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Oracle® Data Guard Broker
11g Release 2 (11.2)

E40771-06
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3 Managing Broker Configurations

This chapter discusses the following topics:

3.1 Configuration Support

The broker enables you to logically define a Data Guard configuration, consisting of a primary database and one or more standby databases. With the broker, you define a broker configuration that is a logical grouping of the databases, including redo transport services and log apply services. At the DBA's discretion, the broker controls the logical objects in the configuration, modifies their behavior at runtime, monitors the overall health of the configuration, and reports any health and other operational characteristics up through the Oracle Enterprise Management notification mechanisms if you are using Oracle Enterprise Manager, or through SHOW commands if you are using DGMGRL.

The broker supports Data Guard configurations consisting of a primary database, and up to thirty standby databases that are either local to, or, remote from, the primary database. Any of those databases can be an Oracle Real Application Clusters (Oracle RAC) database.

A supported Data Guard configuration contains the following components:

  • A primary database (Oracle RAC or non-Oracle RAC)

  • From one to thirty physical, snapshot, or logical (Oracle RAC or non-Oracle RAC) standby databases

  • Physical systems that host the primary and standby databases

  • Oracle Net Services network configuration that defines a connection between the databases

  • Standby (archived redo log files) destination parameters and configuration properties

  • Redo transport services that transmit the redo data from the primary database to the standby databases

  • Log apply services that apply redo data to the standby databases from the archived redo log files or standby redo log files

The Data Guard log apply services update standby databases with redo data that is transmitted automatically from the primary database by redo transport services. The archived redo log files and standby redo log files contain all of the database changes except for unrecoverable or unlogged changes. On physical standby databases, Redo Apply applies the redo data to keep the standby consistent with the primary database. On logical standby databases, SQL Apply applies the redo data to keep the standby consistent with the primary database. On snapshot standby databases, the redo data is received but not applied until the snapshot standby database is converted back to a physical standby database.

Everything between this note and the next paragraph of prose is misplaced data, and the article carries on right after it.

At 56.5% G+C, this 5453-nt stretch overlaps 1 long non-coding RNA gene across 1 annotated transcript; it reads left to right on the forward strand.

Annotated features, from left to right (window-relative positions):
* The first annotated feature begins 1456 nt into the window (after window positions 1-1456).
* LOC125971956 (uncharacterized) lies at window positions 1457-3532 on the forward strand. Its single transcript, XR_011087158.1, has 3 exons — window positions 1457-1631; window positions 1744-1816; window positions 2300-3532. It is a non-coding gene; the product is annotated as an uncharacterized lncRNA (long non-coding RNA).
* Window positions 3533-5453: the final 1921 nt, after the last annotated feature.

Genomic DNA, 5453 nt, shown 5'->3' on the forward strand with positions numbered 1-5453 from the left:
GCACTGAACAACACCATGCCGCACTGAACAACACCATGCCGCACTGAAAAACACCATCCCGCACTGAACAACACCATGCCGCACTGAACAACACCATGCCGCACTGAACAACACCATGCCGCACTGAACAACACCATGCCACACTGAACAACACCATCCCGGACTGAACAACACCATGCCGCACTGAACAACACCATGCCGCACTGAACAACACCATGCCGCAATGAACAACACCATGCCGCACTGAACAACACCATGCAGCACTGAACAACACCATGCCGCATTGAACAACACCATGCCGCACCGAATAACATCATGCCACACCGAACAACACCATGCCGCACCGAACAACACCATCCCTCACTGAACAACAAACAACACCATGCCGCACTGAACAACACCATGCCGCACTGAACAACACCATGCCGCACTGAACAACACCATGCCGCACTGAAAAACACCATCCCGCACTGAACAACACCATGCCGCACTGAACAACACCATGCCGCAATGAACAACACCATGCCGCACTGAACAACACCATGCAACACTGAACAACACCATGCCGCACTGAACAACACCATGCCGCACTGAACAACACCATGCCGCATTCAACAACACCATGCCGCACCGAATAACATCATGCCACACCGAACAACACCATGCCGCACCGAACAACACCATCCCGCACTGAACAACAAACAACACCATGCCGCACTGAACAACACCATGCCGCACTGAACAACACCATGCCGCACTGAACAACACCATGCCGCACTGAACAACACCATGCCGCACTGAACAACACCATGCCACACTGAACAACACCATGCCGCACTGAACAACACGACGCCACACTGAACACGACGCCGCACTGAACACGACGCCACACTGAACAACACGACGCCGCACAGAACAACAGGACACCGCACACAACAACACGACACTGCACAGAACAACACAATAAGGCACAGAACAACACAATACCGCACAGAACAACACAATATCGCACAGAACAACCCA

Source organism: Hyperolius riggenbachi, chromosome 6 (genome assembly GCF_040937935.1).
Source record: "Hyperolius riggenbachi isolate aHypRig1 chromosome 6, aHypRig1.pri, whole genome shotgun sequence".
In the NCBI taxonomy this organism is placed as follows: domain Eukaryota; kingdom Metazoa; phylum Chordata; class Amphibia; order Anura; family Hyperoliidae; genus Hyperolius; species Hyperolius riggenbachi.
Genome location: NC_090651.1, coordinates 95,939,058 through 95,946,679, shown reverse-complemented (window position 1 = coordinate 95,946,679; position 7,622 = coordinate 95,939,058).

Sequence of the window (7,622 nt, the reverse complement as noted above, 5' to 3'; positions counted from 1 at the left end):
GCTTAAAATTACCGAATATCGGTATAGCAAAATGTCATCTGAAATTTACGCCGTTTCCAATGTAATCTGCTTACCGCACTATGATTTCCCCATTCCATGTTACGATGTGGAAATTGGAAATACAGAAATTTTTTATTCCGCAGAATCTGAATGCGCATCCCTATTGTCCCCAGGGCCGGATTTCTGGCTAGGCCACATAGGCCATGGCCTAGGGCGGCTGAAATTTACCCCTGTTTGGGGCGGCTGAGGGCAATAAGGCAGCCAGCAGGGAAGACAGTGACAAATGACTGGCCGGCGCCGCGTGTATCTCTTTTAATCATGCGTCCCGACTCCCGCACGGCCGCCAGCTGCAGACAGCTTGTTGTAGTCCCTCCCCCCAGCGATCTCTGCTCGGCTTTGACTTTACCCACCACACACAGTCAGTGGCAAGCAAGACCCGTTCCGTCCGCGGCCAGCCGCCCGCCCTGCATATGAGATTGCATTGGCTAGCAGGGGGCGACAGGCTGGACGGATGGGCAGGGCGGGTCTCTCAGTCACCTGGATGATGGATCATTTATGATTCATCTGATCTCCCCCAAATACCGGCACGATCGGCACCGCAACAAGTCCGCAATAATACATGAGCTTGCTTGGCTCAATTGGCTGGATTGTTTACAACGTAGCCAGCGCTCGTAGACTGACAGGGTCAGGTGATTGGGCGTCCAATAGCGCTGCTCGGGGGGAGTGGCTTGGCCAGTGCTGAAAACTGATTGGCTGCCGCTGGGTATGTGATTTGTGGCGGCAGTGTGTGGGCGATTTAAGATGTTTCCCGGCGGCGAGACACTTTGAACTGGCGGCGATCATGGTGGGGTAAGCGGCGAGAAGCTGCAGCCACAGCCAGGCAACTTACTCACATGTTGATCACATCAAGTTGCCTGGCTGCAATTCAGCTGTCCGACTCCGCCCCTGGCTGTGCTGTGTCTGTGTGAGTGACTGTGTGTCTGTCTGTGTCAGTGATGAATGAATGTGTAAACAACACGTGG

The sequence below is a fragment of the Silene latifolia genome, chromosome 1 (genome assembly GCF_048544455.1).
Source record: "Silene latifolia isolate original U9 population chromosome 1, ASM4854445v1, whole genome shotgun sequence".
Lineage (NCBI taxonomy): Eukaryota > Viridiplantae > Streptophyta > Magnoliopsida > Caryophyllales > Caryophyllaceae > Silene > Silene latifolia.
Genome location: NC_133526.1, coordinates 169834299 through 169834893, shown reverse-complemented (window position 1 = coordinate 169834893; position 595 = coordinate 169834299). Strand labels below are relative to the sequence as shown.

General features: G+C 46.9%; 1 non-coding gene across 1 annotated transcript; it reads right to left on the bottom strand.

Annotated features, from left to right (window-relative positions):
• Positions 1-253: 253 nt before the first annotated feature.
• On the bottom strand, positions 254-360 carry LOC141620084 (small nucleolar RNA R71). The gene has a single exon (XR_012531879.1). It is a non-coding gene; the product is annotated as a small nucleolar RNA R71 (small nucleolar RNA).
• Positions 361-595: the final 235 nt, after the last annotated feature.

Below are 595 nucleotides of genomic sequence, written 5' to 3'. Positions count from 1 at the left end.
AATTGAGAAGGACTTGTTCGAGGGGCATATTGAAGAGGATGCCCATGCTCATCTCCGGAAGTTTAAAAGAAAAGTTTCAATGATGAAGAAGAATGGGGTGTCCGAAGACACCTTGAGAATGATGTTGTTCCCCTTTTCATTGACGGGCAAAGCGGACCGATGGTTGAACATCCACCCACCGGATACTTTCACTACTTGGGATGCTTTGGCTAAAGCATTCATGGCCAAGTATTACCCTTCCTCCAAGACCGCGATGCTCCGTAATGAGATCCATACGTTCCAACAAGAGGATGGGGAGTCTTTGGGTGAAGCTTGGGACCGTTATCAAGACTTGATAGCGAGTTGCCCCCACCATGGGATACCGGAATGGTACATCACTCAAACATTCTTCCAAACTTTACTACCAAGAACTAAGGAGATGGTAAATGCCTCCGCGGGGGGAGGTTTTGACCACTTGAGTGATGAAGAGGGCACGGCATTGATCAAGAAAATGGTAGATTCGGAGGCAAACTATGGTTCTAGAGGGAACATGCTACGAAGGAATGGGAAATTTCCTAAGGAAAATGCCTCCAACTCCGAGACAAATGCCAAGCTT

The broker's Data Guard monitor (DMON) process configures and maintains the broker configuration as a group of objects that you can manage and monitor as a single unit. Thus, when you enter a command that affects multiple databases, the DMON process:

  • Carries out your request on the primary database

  • Coordinates with the DMON process for each of the other databases, as required for your request

  • Updates the configuration file on the local system

  • Communicates with the DMON process for each of the other databases to update their copies of the configuration file

Through the DMON process, you can configure, monitor, and control the databases and the configuration together as a unit. If you disable the configuration, broker management of all of the databases in the configuration is also disabled. If you later enable the configuration, broker management is enabled for each database in the configuration.

Figure 3-1 shows a broker configuration with a primary database and physical standby database.